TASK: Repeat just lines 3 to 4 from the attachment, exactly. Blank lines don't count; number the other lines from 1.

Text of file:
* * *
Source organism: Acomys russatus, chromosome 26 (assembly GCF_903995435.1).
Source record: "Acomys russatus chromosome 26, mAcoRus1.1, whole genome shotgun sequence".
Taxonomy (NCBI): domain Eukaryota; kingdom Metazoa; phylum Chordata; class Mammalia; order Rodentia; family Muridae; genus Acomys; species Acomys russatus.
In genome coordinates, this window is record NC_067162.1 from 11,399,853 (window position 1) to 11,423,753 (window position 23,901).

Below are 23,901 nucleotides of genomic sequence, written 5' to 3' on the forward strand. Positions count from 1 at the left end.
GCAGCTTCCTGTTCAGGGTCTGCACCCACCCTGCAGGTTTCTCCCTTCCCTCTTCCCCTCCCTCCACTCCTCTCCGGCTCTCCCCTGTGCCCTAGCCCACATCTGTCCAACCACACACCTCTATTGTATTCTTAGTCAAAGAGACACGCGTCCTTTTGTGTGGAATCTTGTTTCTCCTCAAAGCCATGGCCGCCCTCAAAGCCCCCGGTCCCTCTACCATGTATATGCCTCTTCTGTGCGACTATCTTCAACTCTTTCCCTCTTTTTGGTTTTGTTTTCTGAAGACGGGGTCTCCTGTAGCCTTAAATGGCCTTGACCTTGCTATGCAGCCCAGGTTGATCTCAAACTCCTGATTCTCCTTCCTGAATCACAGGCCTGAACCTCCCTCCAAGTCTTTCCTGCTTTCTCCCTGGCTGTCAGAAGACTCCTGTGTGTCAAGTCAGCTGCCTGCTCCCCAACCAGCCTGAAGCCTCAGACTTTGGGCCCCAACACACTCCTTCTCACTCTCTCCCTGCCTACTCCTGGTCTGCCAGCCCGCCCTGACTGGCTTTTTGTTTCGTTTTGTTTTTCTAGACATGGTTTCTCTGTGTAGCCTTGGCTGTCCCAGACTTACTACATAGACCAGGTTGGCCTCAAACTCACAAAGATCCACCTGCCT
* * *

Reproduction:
Taxonomy (NCBI): domain Eukaryota; kingdom Metazoa; phylum Chordata; class Mammalia; order Rodentia; family Muridae; genus Acomys; species Acomys russatus.
In genome coordinates, this window is record NC_067162.1 from 11,399,853 (window position 1) to 11,423,753 (window position 23,901).